Essential Trails Series: Mike Cheney
Throughout December, Evergreen will feature essays, personal anecdotes, and portraits of Washington workers who have used mountain biking and access to trails as a tool for coping with the stresses of 2020.
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Read on for Mike's story and to learn why trails are important to him:
Photos by Ian Terry
When Covid first started making world news I was out of the country in a place called Gulmarg, Kashmir on the border of India and Pakistan to ride my splitboard.
In the 14 months that led up to that I had sold my house and was traveling outside North America to splitboard and mountain bike as much as possible. I’d been away from North America four times in the preceding year– my 50th– so I joked it was my mid life crisis card and I was playing it to the fullest possible extent.
When I got back to Washington my resources for housing that I would use when I wasn’t working had slowly become non-viable due to the pandemic. I made the decision to buy a house east of the Cascades because I needed some place that I could maintain as absolutely Covid-free, store my gear, vehicles, etc.
As Covid unfolded when I returned to work, the ferry boat was in and out of shipyards for about seven months. The requirements for vessel inspections were in flux due to Covid. In the spring and into summer we were down to a skeleton crew. In the shipyard usually there’s 7 to 10 people working on the dayshift. For the most part we had four, then at times we had three, then we had two. One good part of the early shipyard experience is that we could limit only engine department crew to the engine department spaces and limit potential exposure to Covid. For about 4 to 6 weeks we were the only ones on the tied up ship.
Adapting to the new Covid work environment was tough on ferry staff. In my experience, it seems that any troubles people have had in life have been amplified by Covid– myself included. My life has been far from perfect and I’ve known many interesting and eccentric people over the years. Some had character and some were characters. I must say, though, the crew of Washington State ferries has gone above and beyond and given 110% in their efforts. I’ve seen coworkers really push themselves and perform well.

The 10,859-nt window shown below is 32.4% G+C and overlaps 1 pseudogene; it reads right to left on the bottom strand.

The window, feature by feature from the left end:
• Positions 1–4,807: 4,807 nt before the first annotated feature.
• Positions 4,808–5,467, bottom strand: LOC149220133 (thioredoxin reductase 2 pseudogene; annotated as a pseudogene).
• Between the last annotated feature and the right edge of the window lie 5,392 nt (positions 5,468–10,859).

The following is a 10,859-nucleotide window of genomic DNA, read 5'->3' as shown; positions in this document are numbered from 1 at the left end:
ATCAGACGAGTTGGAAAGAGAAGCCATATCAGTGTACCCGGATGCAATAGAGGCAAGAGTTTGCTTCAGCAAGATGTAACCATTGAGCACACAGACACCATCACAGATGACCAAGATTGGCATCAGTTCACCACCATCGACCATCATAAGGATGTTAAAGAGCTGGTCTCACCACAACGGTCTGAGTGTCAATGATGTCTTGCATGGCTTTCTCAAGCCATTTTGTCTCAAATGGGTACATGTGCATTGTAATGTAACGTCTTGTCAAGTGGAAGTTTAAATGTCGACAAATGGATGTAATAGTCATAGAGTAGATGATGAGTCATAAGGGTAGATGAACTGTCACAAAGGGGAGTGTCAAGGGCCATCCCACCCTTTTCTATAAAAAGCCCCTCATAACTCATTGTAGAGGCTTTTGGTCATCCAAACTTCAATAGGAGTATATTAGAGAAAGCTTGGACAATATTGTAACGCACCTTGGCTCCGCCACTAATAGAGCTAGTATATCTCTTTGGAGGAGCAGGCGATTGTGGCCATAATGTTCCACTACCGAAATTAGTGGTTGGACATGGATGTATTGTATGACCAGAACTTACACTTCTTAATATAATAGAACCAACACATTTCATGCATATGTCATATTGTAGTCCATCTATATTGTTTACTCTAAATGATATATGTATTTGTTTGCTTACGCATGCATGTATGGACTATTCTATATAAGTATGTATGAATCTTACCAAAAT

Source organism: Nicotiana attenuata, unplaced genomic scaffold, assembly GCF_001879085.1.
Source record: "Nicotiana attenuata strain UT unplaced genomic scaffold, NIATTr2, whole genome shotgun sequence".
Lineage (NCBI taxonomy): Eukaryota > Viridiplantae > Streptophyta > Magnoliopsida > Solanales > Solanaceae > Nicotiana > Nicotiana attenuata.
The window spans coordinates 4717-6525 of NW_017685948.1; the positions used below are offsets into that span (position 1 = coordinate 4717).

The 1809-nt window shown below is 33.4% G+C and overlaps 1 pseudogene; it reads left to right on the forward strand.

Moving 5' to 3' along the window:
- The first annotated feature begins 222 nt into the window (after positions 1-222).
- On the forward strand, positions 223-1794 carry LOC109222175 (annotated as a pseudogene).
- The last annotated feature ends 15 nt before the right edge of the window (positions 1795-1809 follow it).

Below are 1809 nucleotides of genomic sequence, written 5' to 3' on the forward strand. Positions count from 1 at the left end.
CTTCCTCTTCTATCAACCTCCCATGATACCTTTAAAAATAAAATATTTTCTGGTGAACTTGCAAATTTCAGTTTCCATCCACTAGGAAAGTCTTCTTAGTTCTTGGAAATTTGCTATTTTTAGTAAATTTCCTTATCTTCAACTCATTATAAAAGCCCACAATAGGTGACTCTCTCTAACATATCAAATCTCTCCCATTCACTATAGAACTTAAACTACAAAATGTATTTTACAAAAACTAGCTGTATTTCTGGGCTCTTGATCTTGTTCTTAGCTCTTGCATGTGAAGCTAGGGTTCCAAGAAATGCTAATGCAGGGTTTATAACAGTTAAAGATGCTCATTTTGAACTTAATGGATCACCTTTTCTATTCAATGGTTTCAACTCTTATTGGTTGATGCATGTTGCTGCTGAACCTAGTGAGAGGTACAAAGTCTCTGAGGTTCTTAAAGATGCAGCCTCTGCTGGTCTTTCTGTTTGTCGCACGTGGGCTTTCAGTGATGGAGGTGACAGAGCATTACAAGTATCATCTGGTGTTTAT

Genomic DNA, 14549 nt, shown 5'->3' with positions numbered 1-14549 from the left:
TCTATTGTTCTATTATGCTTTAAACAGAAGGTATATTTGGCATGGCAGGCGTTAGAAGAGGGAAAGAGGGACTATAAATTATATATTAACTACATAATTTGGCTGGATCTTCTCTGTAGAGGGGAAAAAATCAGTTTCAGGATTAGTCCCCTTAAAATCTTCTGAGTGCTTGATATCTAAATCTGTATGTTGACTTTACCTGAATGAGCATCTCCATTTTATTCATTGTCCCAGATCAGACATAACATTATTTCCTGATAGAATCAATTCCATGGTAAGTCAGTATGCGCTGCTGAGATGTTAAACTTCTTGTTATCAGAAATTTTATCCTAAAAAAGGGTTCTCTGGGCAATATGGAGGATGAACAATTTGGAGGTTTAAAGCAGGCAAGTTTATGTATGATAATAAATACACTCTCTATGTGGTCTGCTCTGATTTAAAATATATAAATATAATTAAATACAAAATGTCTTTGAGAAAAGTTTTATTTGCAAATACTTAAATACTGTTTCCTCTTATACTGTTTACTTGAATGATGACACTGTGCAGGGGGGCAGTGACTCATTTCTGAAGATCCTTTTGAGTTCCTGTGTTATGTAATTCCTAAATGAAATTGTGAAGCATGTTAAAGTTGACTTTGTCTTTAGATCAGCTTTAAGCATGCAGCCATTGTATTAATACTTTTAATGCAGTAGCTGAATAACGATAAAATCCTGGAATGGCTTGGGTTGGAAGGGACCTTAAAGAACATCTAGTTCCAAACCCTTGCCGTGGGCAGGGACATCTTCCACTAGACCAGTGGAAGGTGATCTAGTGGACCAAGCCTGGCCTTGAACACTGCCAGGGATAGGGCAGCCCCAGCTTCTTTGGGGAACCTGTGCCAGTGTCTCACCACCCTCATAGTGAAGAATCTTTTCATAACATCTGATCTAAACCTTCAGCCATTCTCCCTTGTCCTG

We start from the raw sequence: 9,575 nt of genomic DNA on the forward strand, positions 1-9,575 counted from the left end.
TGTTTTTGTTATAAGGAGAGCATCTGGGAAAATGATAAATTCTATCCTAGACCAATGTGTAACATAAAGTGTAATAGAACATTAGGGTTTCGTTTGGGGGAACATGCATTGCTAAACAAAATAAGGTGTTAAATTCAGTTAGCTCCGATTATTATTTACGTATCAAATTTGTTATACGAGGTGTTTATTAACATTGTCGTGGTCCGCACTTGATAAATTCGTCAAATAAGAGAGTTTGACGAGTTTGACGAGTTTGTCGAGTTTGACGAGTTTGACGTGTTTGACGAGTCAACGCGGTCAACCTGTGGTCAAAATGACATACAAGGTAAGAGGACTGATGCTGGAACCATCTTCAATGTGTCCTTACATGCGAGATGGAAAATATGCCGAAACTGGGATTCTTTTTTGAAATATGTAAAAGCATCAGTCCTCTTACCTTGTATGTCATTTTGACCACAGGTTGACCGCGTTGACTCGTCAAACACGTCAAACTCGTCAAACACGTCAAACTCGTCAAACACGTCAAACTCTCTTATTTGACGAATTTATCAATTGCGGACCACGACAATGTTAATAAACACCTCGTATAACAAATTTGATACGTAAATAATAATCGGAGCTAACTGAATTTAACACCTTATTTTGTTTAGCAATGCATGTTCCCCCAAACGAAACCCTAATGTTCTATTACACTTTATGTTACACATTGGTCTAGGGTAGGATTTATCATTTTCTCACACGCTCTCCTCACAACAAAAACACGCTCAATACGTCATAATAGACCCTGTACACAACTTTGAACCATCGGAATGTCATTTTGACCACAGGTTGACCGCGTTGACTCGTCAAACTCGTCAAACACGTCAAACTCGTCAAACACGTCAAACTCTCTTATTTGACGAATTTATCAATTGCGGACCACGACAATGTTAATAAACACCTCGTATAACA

When the boat was tied up in the shipyard on the other side of the Sound I started riding places that I used to ride years ago. What I found was that, after years away, the trails had evolved and flourished. The trail builders have done great things to improve some of these places that I hadn’t ridden in years...
Mountain biking has given me a chance to clear my head and focus. When you’re riding and in the moment, you have to have complete concentration– it’s almost like a form of meditation. When I’m climbing, I listen to the sounds of the weather, the trees, the wildlife, other cyclists, hikers, sometimes equestrians, and it helps me clear my mind and stay calm. At the shipyard, I would work 8 to 11 hours, then take off to ride my bike for 2 to 3 hours, and then sometimes I would come back and work anywhere from 1 to 6 hours. I’d wash my riding gear, take a shower, make something to eat and work more.
At times, I would think of solutions for work while pedaling down fire roads between trails. In fact, a lot of how I’ve dealt with Covid has come about on the trail. I did my longest consecutive riding streak between March and July. I’ve climbed about 200,000 vertical feet this year, more than I’ve ever climbed before. I have not used a chairlift, shuttle, bus, helicopter, or train– it’s all been under my own power on a mountain or road bike. Time on the bike has helped me keep a sound mind, kept my body aligned (former injuries), and functioning better overall. I notice too that when I’m able to ride a few times during the week, I recover from work better than if I don’t ride. It can even be the difference between waking up feeling inspired versus feeling beat down and not wanting to get up and out of bed.